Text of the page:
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“happythankyoumoreplease” & “Mercy” Bookend 15th Gen Art Film Fest

"happythankyoumoreplease" & "Mercy" Bookend 15th Gen Art Film Fest

Unveiling its 15th edition with its signature 7 Premieres and 7 Parties over 7 days, the Gen Art Film Festival will open April 7 with Josh Radnor’s 2010 Sundance Film Festival Audience Award-winner, “happythankyoumoreplease.” The festival hosts a New York premiere followed by a party at various New York hotspots. Patrick Hoelck’s “Mercy,” starring writer/producer Scott Caan, Wendy Glenn, Troy Garity and Dylan McDermott, will close out the festival April 13.

Caan’s film was recently acquired by IFC Films for a Spring release.

Gen Art will also host an “Official Launch Party” on March 31st at 7 For All Mankind’s SoHo store. The event is expected to bring together the festival’s filmmakers and cast in addition to fest alumn from the past 15 years.

Gen Art’s prizes include the “Acura Grand Jury Award,” which is given to both a feature film and a short, along with a monetary prize of $10,000 and $5,000 respectively. The “Stargazer Award” honors “breakout talent for excellence in acting,” and the event also gives audience prizes for best feature and best short.

“Our programming process uncovered perhaps the most promising batch of new films in years. In celebration of our 15th year, we have curated a slate that is perfect for our core Gen Art audience of young, thoughtful tastemakers who seek to satiate their hunger for culture through support of new talent,” commented Film Division Senior Vice President, Jeffrey Abramson in a statement. “Furthermore, the feature films share a collective theme of the exploration of relatable tales of love. Whether it is falling in love for the first time, learning to love oneself, experimenting with it, fighting for it, or recognizing it has become obsessive or idolized, we are happy to see this empathetic trend kicking off a new decade of storytelling.”

The Gen Art line up:

“happythankyoumoreplease,” directed by Josh Radnor – Six New Yorkers juggle love, friendship, and the keenly challenging specter of adulthood. Sam Wexler is a struggling writer who’s having a particularly bad day. When a young boy gets separated from his family on the subway, Sam makes the questionable decision to bring the child back to his apartment and thus begins a rewarding, yet complicated, friendship. Sam’s life revolves around his friends — Annie, whose self-image keeps her from commitment; Charlie and Mary Catherine, a couple whose possible move to Los Angeles tests their relationship; and Mississippi, a cabaret singer who catches Sam’s eye.

“Elektra Luxx,” directed by Sebastian Gutierrez – Life for porn actress Elektra Luxx gets turned upside down when she finds out she’s pregnant. (Description from IMDb). Starring Carla Gugino, Timothy Olyphant and Joseph Gordon-Levitt.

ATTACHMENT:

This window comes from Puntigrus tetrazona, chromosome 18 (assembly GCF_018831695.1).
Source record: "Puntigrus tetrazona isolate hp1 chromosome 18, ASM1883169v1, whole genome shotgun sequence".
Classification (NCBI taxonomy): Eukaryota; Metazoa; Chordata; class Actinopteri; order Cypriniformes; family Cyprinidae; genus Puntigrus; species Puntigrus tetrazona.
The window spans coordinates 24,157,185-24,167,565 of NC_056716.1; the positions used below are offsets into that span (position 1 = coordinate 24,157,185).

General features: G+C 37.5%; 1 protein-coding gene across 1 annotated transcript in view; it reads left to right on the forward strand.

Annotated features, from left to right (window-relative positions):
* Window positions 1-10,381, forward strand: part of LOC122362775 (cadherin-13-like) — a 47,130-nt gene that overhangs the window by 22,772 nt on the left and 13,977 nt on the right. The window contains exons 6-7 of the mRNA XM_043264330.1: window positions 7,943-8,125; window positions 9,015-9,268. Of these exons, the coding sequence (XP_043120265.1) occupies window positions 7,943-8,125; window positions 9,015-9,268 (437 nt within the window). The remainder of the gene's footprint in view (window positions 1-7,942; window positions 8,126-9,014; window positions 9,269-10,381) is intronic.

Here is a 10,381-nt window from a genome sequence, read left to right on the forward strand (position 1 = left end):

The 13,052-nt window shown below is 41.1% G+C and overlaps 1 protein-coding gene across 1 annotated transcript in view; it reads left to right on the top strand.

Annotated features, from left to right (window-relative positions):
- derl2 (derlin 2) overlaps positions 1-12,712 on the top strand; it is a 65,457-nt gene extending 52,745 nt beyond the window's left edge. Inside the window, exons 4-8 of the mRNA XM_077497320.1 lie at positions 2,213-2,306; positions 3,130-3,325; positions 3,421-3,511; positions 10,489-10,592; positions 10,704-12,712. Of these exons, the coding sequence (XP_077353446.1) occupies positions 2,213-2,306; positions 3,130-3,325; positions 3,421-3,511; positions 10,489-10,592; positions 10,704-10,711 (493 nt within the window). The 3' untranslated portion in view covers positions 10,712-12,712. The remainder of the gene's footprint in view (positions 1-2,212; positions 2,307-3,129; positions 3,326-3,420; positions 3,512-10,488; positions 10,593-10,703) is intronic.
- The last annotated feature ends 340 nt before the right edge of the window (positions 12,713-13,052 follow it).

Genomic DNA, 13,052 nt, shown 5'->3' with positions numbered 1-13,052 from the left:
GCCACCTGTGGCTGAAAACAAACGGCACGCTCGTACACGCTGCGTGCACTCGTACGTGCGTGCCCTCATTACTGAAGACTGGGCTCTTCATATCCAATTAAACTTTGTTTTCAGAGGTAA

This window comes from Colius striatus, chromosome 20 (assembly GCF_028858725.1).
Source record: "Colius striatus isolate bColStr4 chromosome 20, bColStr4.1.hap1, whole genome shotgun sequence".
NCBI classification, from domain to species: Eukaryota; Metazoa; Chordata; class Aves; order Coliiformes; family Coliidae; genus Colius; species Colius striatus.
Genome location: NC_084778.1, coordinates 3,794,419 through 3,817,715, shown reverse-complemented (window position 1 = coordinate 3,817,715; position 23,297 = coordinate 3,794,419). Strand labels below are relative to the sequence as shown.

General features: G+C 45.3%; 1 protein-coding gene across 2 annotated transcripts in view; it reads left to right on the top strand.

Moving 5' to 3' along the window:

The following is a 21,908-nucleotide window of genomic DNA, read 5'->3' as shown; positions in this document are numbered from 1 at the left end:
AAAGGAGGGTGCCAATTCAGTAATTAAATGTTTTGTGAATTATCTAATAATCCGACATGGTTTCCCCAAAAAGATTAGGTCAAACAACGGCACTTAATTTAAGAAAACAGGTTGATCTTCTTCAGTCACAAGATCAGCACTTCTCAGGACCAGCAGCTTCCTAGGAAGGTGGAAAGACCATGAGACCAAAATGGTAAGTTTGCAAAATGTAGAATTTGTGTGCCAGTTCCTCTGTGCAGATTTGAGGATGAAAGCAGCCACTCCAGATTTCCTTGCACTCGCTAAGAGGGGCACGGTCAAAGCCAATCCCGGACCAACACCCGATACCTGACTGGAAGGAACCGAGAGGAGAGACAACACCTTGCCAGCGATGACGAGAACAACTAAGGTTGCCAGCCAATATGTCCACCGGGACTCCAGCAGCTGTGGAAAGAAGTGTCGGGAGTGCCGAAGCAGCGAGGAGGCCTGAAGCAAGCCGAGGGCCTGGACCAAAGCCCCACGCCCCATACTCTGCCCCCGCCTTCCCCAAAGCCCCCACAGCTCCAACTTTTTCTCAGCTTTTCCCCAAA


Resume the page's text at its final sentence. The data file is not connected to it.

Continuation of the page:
“Tanner Hall,” directed by Francesca Gregorini and Tatiana von Furstenberg – A vivid peek into the private world of an all-girls boarding school. In a cozy, but run down New England town, the knot of adolescent complexity is unravelled through the coming of age stories of four teen-age girls. (Description from official website). Starring Rooney Mara, Tom Everett Scott, Georgia King, Brie Larson and Chris Kattan.

“Waiting For Forever,” directed by James Keach – A Hollywood-set romantic tale of a guy who is content to live his life without a job yet with the love of his life, a young actress. (Description by IMDb). Starring Rachel Bilson, Matt Davis, Jamie King, Blythe Danner and Richard Jenkins.

“The Wild Hunt,” directed by Alexandre Fanchi – A medieval re-enactment game turns into a Shakespearean tragedy when a non-player crashes the event to win back his girlfriend. The film won prizes both at Slamdance and Toronto. (Description by the Slamdance Film Festival). Starring Kaniehtiio Horn, Mark Anthony Krupa, Ricky Mabe.

“Teenage Paparazzo,” directed by Adrian Grenier – When precocious 13-year-old paparazzo Austin Visschedyk snapped a photo of celebrity Adrian Grenier (HBO’s Entourage), little did he know his life was about to change. Turning the tables on the juvenile paparazzo, Grenier stepped on the other side of the lens in an attempt to mentor a teenager obsessed with the lure of the Hollywood lifestyle. Grenier develops a meaningful relationship with his camera-clicking young friend as he attempts to reconcile their mutual exploitation.

“Mercy,” directed by Patrick Hoelck – The drama revolves around a cocky LA novelist who doesn’t believe in love until he meets a female literary critic named Mercy. Starring Scott Caan, Wendy Glenn, Troy Garity, and Erika Christensen, Dylan McDermott and James Caan.

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